Star rating – 8/10
The tale of the small Derbyshire village who cut themselves off from the world for over a year in order to stop the spread of the dreaded plague was familiar to me from reading the great novel ‘Year of Wonders’ by Geraldine Brooks. And this week I went to find out for myself exactly what happened there in 1695. On the face of it, Eyam just looks and feels like another beautiful Peak District village, but the Eyam Museum tells its story in amazing detail.
Bubonic plague had arrived in the village courtesy of tailor George Vicars, who did not realise that some cloth that he had brought back from London contained plague infested fleas. He became the village’s first victim of the plague and died on 7th September 1665. The disease quickly took hold throughout the small village, and serious measures were agreed on. Church services were held outdoors; the dead were not buried in the churchyard, but in the gardens of their own homes; and eventually the villagers agreed on their temporary voluntary isolation from the rest of the world. They arranged for parcels of food and supplies to be left on the village boundary so that they would not starve.
It was an amazing act of self sacrifice to prevent the plague from spreading to neighbouring villages. The museum reveals tales of individual tragedies within the broader tragedy of the village of Eyam as a whole. Emmott Sydall was the sweetheart of a boy from a neighbouring village, Rowland Torre. They could not bear to be totally parted from each other, and Emmott used to steal away to a nearby spot to call to her lover. But one day she never returned to their secret meeting place – another victim of the plague. Another woman, Elizabeth Hancock, lost her husband and all of her six children to the disease within a single week.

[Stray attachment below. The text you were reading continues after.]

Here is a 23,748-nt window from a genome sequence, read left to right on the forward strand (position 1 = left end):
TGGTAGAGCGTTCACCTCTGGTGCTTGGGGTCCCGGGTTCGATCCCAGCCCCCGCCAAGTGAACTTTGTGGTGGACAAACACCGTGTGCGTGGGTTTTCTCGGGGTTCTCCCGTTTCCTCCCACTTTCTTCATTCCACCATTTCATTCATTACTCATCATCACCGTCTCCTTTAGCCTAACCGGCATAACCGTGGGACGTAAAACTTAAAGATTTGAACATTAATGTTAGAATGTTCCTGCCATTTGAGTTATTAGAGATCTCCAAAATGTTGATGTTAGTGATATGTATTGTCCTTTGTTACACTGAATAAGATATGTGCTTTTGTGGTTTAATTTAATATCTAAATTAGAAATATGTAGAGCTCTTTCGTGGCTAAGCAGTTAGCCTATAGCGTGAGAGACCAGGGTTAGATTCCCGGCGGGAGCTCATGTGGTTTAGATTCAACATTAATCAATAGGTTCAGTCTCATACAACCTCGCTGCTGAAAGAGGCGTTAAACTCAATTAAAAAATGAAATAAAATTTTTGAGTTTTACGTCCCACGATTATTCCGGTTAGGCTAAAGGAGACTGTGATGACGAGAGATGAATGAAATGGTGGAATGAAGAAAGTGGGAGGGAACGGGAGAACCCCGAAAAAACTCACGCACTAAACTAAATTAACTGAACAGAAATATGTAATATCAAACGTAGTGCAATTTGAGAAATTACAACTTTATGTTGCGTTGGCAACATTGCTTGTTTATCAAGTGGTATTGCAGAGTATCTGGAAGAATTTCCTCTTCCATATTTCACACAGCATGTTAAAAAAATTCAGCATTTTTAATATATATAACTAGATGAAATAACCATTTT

The excellent small museum in the village tells these and many more stories in this exceptional piece of history in a great way. At £2 for adult entry, it is great value for money. It gives you all the detail you will ever need, and many you will not, about the symptoms of the plague. And perhaps, even more remarkable than the isolation itself, it shows how the remaining villagers picked themselves up and re- established their village afterwards against all the odds.
You can still see many of the houses of the plague victims in the village today, with bold plaques outside telling each grisly history. I’m not sure I would want to live in a place called Plague Cottage, but then it takes all sorts. This is a great afternoon out, and a great little local museum, which I heartily recommend.